By Clark Hoyt
University of Maryland alumnus Jerry Ceppos, top editor at one of the nation’s foremost newspaper companies and later dean of two major journalism schools, died Friday evening, July 29. He was 75.
The cause of death was sepsis brought on by a severe infection, said his wife, Karen Ceppos.
Jerry Ceppos was a 1969 graduate of the UMD Philip Merrill College of Journalism. In April 2022, he was inducted into the Merrill College Hall of Fame as part of its inaugural class. In 2001, he was the first Merrill College grad named one of the UMD Alumni Association’s Distinguished Alumni.
“Jerry was a loyal Terp from the day he began editing The Diamondback to his last visit to the college in April for our Hall of Fame ceremony,” Merrill College Dean Lucy Dalglish said. “For the past 10 years, I have been honored to work in the office suite named for his parents thanks to a generous Knight Hall building fund contribution from Jerry and Karen.”
“What terrible sad news,” said Connie Chung ‘69, Ceppos’ University of Maryland classmate and lifelong friend. “Jerry was such a dear and an incredibly talented journalist.”
In a journalism career spanning more than 50 years, Ceppos led The San Jose Mercury News when California’s Silicon Valley was exploding with innovation, including the birth of digital media that would ultimately undermine the traditional newspaper business. As an editor and later an educator, he drove a focus on the new technology and its remaking of society. He also championed diversity in the newsroom and the classroom.
“Jerry Ceppos was a wonderful journalist — talented, principled, industrious, committed to accuracy and fairness,” said Larry Jinks, former publisher of The Mercury News.
The paper won its only two Pulitzer Prizes while Ceppos was managing editor. He would rise to be the top news officer of Knight Ridder, owner of The Mercury News, The Miami Herald, The Philadelphia Inquirer, Detroit Free Press, The Charlotte Observer, The Kansas City Star and 26 other daily papers, making it the second-largest publisher of newspapers in the United States.
Ceppos was an early and relentless driver of diversity in an industry long dominated by white men. He took pride in the fact that he increased the racial and ethnic diversity of the Mercury News staff roughly threefold during his tenure as executive editor.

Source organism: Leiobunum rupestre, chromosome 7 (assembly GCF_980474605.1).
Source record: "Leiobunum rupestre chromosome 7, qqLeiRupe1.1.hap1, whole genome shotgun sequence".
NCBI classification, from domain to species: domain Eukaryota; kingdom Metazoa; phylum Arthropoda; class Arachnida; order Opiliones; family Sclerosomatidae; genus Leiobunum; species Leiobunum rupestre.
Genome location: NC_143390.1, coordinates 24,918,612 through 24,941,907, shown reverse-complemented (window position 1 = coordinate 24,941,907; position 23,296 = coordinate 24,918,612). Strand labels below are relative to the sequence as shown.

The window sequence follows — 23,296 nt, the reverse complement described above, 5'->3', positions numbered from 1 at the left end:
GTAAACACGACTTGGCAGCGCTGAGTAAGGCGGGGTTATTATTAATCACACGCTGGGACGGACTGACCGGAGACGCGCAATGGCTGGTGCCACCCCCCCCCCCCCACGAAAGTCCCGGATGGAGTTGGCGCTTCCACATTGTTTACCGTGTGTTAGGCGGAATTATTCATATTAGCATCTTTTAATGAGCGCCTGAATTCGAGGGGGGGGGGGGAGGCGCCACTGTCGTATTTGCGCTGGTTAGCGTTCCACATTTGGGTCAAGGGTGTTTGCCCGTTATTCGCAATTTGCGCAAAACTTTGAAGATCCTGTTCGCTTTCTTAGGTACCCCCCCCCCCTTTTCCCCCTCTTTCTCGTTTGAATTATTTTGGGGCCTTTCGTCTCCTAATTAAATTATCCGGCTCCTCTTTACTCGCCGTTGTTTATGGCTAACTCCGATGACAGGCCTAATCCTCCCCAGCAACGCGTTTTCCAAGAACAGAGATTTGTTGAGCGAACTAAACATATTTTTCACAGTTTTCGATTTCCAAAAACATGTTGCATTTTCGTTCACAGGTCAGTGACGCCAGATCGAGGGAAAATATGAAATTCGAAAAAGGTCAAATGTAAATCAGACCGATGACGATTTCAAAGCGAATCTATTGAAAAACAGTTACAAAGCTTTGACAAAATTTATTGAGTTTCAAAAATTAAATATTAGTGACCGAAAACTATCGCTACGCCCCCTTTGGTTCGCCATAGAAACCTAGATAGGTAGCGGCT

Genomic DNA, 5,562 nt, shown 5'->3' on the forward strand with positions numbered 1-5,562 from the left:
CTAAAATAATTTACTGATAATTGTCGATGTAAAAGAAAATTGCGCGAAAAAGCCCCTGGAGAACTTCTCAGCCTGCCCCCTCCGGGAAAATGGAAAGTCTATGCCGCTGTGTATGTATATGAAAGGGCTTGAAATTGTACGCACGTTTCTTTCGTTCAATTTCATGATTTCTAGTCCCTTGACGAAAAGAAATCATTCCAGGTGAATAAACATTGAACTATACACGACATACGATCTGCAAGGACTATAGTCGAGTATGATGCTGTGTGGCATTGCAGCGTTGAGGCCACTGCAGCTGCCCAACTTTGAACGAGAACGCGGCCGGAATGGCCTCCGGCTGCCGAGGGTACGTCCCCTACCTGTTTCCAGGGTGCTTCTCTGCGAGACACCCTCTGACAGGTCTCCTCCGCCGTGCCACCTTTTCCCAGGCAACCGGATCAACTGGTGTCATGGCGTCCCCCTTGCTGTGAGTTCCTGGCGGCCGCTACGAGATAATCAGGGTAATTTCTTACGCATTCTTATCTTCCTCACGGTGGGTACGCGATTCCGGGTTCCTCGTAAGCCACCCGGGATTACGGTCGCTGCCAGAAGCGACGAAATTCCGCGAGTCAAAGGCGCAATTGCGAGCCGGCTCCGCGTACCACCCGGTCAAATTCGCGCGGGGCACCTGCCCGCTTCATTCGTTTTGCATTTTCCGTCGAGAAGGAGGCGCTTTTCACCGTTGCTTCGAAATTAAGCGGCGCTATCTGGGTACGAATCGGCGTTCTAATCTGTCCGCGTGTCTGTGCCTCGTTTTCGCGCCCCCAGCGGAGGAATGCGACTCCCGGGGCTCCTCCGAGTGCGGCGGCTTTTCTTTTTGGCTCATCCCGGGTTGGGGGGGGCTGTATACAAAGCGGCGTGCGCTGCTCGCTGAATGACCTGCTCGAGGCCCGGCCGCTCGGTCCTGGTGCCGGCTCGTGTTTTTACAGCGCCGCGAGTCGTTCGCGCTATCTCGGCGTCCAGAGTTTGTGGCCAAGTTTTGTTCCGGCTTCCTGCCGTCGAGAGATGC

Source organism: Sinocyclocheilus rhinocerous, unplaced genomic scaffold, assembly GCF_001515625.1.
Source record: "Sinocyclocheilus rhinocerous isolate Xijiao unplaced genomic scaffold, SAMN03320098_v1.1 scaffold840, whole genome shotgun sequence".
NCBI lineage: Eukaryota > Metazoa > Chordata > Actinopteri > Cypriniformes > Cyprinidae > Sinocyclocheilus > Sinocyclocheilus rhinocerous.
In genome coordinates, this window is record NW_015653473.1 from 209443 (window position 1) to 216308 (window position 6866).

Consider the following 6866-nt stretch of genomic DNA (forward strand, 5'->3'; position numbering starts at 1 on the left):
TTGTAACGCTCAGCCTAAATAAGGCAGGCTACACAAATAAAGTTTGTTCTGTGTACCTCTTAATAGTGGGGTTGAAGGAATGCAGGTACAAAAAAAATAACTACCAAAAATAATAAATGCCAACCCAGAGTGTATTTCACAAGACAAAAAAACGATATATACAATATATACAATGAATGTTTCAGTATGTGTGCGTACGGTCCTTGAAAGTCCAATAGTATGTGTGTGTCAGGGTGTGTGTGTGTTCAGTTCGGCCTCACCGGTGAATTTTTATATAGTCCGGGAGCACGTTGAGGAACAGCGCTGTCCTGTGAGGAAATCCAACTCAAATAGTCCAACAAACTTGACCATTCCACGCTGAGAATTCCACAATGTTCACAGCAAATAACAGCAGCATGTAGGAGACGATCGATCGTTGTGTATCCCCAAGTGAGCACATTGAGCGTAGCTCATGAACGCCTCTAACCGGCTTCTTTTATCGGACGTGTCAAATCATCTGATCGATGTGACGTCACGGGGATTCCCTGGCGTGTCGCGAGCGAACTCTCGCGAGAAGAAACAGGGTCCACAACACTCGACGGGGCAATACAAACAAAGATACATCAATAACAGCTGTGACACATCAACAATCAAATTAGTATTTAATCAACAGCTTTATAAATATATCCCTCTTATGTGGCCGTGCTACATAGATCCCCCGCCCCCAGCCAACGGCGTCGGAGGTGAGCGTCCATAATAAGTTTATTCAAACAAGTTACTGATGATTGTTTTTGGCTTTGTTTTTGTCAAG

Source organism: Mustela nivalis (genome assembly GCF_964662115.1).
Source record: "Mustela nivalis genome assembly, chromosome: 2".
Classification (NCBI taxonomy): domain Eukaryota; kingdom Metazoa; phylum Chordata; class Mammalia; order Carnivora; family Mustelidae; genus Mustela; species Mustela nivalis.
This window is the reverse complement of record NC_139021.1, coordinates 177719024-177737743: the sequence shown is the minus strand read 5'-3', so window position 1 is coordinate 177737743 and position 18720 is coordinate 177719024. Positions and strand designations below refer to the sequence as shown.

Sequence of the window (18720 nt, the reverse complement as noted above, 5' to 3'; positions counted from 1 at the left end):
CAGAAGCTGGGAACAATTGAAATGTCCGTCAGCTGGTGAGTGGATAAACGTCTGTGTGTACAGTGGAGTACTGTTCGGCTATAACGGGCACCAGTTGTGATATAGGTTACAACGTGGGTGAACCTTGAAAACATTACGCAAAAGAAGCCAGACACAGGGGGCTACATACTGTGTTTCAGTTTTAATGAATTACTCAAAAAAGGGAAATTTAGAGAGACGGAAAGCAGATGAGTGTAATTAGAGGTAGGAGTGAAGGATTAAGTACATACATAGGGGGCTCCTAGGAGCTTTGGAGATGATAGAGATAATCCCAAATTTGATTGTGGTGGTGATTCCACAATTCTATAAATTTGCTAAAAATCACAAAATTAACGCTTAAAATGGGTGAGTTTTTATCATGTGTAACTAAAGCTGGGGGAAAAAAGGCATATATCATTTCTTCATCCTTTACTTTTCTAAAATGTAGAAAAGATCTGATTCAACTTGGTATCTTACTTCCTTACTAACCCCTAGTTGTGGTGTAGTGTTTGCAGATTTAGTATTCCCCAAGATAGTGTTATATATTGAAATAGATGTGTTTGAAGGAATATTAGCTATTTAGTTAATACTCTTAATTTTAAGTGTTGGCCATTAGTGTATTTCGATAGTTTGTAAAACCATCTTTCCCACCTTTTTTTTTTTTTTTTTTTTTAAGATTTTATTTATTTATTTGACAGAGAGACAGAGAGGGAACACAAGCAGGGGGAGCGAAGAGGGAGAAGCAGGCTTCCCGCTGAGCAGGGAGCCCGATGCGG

David Yarnold, who succeeded Ceppos as executive editor in San Jose, said, “Jerry did something that only great editors do: In the mid-90’s, he understood the story we were sitting on, the making of Silicon Valley in the context of a majority minority community, and he challenged his newsroom to see the big picture.” That meant creating new beats and reporting teams to cover previously overlooked populations. He also helped establish Nuevo Mundo and Viet Mercury, making the Mercury News perhaps the only newspaper in the nation published in three languages — English, Spanish and Vietnamese.
Susan Goldberg, who succeeded Yarnold and was later editor in chief of National Geographic, said Ceppos was unfailingly encouraging. “He assured you, in detailed ways, why you were qualified for roles you assumed were out of reach,” she said. “You always felt better after talking with Jerry. What a gift.”
Before becoming a dean, Ceppos served on the Accrediting Council for Education in Journalism and Mass Communication for more than a decade, serving as its chair for six years.
In a profession noted for large egos, Ceppos was praised by former colleagues as kind and self-effacing, giving credit to others, even as he challenged them to do better. “After a career that some may describe as legendary, he’s one of the most sincerely humble people I’ve ever met,” said Stephanie Ryan Malin, who worked with Ceppos at the Manship School of Mass Communications at Louisiana State University.
As dean of the Manship School, Ceppos started a news service to help fill a void left by declining mainstream news outlets, assigning student journalists to cover state government and undertake investigative projects.
“Jerry was a mentor 30 years ago when I was a young newspaper editor. He invited me to spend a week at The Mercury News brushing up on my national and foreign news-editing skills,” Dalglish said. “More than 20 years later, he invited me to LSU, where he organized an annual training workshop for new journalism deans and administrators.”
Ceppos was born in Washington, D.C., on Oct. 14, 1946, the only child of Harry and Florence (Epstein) Ceppos. His father was a small businessman who ran Famous Delicatessen in Silver Spring, Maryland, where young Jerry grew up. His mother, known as Lolly, was a homemaker.
Journalism ran in the family. His mother’s brother, Sidney Epstein, was a legendary Washington newsman, the nattily attired city editor of the afternoon Washington Star when it was the city’s dominant paper, and an inspiration to his nephew.
As a self-described “geeky” student at Northwood High School in Silver Spring, Ceppos edited the school paper, The Red and Black. At the University of Maryland, he edited The Diamondback.
Ceppos will be buried in Miami during a private family service. A public celebration of his life will be held later. Friends are asked to contribute to the Manship School or the charity of their choice.
This tribute was edited to include more about Ceppos' connection to the University of Maryland Philip Merrill College of Journalism.
- Merrill College